in performance: jean-luc ponty

jean-luc ponty.

jean-luc ponty.

It was easy last night at the Singletary Center for the Arts to overlook the technical and instinctual command within Jean-Luc Ponty’s musicianship when compositions were presented as such accessible, melodic delicacies.

But there instances – several of them, in fact – where the landmark French violinist briefly climbed on board the ostinato express to dish out a few dizzying runs on the strings. That at least reminded the audience of exactly the sort of unassuming musical force it was dealing with.

When compared to the mighty fusion music Ponty was known for the late ‘70s and ‘80s, the performance seemed almost delicate. There were no synthesizers and sequencers, just a grand piano and Kurtsweil keyboard at the hands of longtime Ponty bandmate William Lecomte. There were no MIDI systems or echo effects to alter the violin’s natural voice and, as has been the case with Ponty’s bands for the past decade, no guitars.

So with the extra weight gone, the 1 ¾ hour performance flew by with an often effortless lyrical grace. Older, more anthemic and sometimes darker works like Cosmic Messenger, The Struggle of the Turtle to the Sea and especially the show opening Demagomania bore unexpectedly warm but still highly electric casts while newer pieces like On My Way To Bombay and the encore selection To and Fro revealed a pop friendly bounce.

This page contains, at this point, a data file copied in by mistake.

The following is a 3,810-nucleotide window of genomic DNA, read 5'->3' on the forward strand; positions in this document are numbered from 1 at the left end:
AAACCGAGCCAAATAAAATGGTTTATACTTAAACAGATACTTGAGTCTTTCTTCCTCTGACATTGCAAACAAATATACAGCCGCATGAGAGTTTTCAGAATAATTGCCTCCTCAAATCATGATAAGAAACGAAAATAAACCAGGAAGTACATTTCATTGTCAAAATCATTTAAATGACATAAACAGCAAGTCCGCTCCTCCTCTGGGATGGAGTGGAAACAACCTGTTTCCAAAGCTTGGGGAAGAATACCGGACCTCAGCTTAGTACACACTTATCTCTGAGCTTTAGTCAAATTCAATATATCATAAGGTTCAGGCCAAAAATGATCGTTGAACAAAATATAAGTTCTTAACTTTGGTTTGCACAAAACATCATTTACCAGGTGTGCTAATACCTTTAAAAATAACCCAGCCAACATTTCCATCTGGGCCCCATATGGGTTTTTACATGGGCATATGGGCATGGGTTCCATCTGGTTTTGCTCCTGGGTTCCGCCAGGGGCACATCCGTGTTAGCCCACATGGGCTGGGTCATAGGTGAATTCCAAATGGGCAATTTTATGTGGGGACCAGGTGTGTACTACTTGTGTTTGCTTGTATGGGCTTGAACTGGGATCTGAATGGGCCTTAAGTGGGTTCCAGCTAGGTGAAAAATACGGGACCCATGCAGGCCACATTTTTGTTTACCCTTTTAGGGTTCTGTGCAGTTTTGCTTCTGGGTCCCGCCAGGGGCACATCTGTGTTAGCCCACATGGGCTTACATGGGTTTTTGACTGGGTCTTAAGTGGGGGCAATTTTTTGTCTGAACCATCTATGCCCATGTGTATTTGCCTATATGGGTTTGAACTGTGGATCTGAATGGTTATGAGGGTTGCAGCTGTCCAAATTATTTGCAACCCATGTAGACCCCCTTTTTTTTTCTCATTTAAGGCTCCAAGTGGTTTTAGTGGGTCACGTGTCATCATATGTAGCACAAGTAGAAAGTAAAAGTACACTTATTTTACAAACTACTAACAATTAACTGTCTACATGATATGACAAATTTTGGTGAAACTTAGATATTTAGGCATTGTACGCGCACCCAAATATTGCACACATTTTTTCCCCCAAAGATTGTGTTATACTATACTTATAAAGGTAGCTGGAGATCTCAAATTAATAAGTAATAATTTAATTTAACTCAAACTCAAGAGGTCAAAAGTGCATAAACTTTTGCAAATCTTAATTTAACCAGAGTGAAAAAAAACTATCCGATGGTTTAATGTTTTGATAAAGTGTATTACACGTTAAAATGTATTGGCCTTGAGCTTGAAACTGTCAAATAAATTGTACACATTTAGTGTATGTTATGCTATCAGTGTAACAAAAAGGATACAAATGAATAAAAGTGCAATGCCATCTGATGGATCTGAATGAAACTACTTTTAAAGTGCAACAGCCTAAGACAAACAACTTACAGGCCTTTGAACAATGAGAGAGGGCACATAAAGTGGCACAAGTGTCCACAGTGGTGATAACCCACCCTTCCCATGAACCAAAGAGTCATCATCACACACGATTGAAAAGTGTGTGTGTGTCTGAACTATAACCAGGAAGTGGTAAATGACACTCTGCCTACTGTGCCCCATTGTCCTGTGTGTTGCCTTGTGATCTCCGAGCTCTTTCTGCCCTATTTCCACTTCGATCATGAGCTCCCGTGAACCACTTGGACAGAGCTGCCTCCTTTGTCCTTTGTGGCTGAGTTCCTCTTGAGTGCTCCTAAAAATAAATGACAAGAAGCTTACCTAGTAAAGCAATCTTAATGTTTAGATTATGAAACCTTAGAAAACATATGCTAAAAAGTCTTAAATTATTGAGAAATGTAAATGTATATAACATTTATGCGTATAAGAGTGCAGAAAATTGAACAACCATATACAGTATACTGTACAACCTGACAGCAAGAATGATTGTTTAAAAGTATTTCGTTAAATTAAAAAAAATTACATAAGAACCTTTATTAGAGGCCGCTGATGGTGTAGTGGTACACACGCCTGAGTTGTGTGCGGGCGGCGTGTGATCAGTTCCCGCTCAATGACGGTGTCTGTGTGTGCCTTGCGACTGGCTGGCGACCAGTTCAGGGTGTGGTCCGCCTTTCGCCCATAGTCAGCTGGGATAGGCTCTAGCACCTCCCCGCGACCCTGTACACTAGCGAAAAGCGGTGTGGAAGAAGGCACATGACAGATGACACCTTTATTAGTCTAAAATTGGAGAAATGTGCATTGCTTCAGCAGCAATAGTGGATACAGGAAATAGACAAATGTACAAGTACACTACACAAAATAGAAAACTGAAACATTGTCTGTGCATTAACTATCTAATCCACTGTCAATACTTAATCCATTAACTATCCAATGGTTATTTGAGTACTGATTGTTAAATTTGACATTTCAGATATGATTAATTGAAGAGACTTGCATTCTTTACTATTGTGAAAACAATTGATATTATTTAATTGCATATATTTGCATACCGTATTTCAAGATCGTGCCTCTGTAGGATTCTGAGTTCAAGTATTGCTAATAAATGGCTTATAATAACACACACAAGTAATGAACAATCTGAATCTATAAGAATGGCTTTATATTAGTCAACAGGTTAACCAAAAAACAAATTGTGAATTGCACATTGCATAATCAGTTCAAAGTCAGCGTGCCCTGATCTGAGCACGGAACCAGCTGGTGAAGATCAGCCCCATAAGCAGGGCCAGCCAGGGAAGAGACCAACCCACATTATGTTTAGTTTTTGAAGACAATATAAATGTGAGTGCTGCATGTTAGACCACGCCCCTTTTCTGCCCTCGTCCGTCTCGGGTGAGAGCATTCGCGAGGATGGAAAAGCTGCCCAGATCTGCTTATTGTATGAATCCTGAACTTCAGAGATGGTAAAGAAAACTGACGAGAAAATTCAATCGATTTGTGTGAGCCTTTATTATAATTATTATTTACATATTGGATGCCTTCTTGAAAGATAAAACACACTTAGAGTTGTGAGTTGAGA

Even tunes that called for the most musical might often sounded playful at the core, as in a medley that matched the 2007 composition Celtic Steps with the 1982 piece it was adapted from, Jig. Here, Ponty’s playing was suitably spry but also open enough to give bassist Baron Browne room to beef up the folky groove.

As fun as all this electricity was, the performance’s highlights came when Ponty largely cut himself loose from amplification. With Lecomte on piano, the violinist performed an almost shy sounding ballad called Last Memories of Her that possessed chamber style finesse.

But the killer was the unaccompanied violin melody of 1983’s Nostalgia and 2007’s Desert Crossing. The former, a tune first recorded with a massively computerized keyboard arrangement, revealed attractive ostinatos in this solo acoustic setting that shot into warp speed on the latter work. From a technical standpoint, this was a stunner – a medley with a temperament that seemed ready to implode before Ponty brought the whole daredevil act to a conclusion with a brief swing flourish.

The bluegrass flavored New Country – a signature tune for Ponty, although he seldom plays it anymore – was served as a finale. Maybe the lure of playing bluegrass fusion in the Bluegrass (this was, after all, Ponty’s Lexington debut) explained why he dusted off the song. No matter. It was a suitable coda for a program that nicely balanced instrumental muscle, stylistic cunning and a simple sense of musical good spirits.



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